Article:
There are 33 names in this directory containing the search term copper. Clear results.
A type of brass made of 90-percent copper and 10-percent zinc that has a gold-like color.
A metal with low intrinsic value that is usually worth less than the coin. Examples of base metals used for coins are copper, nickel, tin, steel, and aluminum.
Bright and shiny coin with its original finish. A copper coin is one that has maintained it full original luster described. See also red.
A term used to describe the color of a copper or copper-plated coin that has less than 5-percent of its original color because of natural oxidation.
A term used to describe modern coins that have layers of copper-nickel surrounding a layer of copper in the middle. These are sometimes referred to as "sandwich coins."
A non-precious reddish-brown soft metal that has been traditionally used to strike lower denomination coins. Sometimes written using its chemical symbol of Cu for its Latin name cuprum.
Term used for copper coins struck before in the pre-Federal period (prior to 1792), half cents, and large cents.
Chemical symbol for copper. See also copper.
Any alloy of copper and nickel. See also copper-nickel.
An alloy of copper and nickel. See also copper-nickel.
An alloy of silver, gold and copper patented by Dr. William Wheeler Hubbell. Goloid consists of 1 part gold (about 3.6-percent), 24 parts silver (about 87.3-percent) and 2.5 parts copper (about 9.1%). Coins were not minted using goloid because they were indistinguishable from other silver coins and susceptible to undetectable counterfeiting.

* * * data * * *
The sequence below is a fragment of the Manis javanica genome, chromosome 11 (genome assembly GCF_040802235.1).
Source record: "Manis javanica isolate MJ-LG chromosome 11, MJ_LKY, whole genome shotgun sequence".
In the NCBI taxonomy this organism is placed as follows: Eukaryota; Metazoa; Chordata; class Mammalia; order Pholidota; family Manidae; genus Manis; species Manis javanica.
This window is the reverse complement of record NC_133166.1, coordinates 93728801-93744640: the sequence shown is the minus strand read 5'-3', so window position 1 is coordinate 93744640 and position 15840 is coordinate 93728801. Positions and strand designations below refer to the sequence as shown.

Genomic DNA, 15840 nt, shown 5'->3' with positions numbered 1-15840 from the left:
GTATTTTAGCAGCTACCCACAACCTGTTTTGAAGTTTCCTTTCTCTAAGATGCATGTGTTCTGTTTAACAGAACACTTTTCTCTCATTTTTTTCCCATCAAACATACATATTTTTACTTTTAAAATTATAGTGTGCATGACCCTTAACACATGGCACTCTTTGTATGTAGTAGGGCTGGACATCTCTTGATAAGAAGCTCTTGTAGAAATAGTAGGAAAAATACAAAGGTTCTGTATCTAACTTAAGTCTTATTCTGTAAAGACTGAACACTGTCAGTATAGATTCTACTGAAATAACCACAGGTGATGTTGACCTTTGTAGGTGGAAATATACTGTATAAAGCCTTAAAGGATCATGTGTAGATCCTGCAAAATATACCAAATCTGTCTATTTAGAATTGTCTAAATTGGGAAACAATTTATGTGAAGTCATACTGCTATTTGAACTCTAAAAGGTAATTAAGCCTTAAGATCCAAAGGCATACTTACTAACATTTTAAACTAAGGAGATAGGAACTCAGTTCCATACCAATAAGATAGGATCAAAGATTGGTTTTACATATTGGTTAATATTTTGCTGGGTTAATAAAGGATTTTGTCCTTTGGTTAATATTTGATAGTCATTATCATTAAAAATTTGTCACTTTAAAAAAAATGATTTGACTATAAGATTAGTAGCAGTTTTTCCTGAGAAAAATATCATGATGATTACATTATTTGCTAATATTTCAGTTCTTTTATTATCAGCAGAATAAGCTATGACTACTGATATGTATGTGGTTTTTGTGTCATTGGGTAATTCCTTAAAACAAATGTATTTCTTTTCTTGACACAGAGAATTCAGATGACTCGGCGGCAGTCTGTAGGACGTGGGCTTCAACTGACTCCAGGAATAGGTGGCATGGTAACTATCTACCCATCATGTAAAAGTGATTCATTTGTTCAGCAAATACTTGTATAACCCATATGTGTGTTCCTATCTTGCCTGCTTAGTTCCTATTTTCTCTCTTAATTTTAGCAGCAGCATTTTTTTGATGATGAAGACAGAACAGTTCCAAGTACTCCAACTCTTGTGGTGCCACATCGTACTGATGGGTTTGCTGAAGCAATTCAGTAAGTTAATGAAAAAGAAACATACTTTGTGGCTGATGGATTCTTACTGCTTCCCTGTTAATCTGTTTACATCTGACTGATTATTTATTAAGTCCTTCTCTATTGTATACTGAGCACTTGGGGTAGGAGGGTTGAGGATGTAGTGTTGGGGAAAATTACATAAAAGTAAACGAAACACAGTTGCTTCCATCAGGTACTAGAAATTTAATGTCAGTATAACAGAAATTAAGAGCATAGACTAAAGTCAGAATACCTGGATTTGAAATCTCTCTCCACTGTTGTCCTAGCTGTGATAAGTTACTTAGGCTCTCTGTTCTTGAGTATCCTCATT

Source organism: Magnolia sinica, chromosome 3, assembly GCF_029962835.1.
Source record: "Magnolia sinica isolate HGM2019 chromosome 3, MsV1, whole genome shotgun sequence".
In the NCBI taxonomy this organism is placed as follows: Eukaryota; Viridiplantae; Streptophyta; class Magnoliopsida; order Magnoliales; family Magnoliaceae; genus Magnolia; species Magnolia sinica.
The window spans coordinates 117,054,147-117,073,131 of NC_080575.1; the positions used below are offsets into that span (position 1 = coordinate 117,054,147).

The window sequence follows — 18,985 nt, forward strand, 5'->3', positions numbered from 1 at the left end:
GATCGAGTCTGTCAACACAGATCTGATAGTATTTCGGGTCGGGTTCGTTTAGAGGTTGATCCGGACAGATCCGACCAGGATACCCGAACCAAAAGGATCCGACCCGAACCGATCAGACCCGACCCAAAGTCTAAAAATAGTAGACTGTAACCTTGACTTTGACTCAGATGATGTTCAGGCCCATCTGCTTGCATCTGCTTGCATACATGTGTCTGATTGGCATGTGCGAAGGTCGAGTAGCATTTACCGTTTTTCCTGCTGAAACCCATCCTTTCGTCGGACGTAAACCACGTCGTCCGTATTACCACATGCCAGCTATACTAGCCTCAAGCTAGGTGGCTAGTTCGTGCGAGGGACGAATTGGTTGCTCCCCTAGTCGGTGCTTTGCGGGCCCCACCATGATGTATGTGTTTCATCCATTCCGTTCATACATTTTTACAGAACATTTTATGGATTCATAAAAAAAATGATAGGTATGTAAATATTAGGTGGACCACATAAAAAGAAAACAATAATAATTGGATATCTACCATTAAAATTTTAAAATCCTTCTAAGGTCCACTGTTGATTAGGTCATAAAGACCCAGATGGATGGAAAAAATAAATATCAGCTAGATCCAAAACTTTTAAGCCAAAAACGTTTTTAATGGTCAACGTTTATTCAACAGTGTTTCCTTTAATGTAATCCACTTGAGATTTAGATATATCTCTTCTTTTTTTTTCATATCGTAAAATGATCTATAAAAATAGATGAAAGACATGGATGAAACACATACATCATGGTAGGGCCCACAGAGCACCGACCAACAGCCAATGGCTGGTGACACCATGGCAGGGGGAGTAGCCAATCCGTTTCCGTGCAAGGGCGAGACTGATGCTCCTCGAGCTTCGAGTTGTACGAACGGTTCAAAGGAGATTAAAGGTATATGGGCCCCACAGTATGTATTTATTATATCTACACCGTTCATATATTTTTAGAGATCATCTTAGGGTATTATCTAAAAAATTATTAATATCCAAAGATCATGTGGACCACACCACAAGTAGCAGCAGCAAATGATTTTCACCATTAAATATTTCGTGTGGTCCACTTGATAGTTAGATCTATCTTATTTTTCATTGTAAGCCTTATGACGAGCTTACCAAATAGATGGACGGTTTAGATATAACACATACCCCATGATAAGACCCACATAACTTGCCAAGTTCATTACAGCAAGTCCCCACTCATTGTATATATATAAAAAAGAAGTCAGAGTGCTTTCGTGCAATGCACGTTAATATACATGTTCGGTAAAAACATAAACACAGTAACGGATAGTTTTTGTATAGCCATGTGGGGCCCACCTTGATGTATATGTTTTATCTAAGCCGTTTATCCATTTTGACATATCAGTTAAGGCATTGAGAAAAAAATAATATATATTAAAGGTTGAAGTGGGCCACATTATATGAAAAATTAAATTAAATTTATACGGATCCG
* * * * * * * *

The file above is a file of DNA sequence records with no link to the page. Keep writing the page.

A United States copper coin struck from 1793 through 1857 whose face value was one-half of one cent. See also bit.
A United States copper coins struck from 1793 to 1857 whose face value was one-cent. During its existence, large cents ranged in size from 23.5 mm in diameter to 29 mm. The size was reduced to 19 mm beginning in 1857.
A non-precious silvery-white metal that has been a used for coin production since the mid-19th century. United States coins have been alloyed with copper for strength and to keep the costs down. Sometimes written using its chemical symbol of Ni.
Sometimes referred to as "German silver," nickel silver is an alloy of 60- percent copper, 20-percent nickel, and 20-percent zinc. It is named because of its silvery appearance even though it does not contain any silver. Nickel silver had been used to strike European coins prior to the adaptation of the Euro.
A grayish soft metal made of 85-95 percent tin. For coin making, the balance of the alloy is usually copper but lead has been used in some poorer countries. When used as a coinage metal, the planchets are small to prevent bending. Pewter is not used in the United States.
A numismatic item with a rough or granular surface resulting from oxidation. Commonly used to describe old copper coins.
A term used to describe the color of a copper or copper-plated coin that maintains at least 95-percent of its original color.
A term used to describe the color of a copper or copper-plated coin that maintains between 5-percent and 95-percent of its original color because of natural oxidation.
An alloy of at least 75-percent gold with the balance of copper made to give the metal a rose or pinkish hue.
Fine, silky finish seen mostly on copper and nickel business strike coins. Almost no "cartwheel" effect is seen on coins with satin luster.
Five-cent coin minted from 1866 to 1883, was the first non-copper coin that did not contain precious metals.
Lincoln Cents struck from 1942-1945 were made using the copper reclaimed from shotgun shells gathered from the military training camps during World War II.
A clad coin whose outer layers are made from .80 silver and .20 copper surrounding an center core made from .209 silver and .791 copper. This gave the effective makeup of 40- percent silver and 60-percent copper. The only coins struck using this type of composition were Kennedy half dollars struck from 1965 until 1970.
An alloy of silver that contains 92.5-percent silver and the balance a non-precious metal, usually copper.
Five-cent coins struck during World War II with the composition 56-percent copper, 35-percent silver, and 9-percent manganese.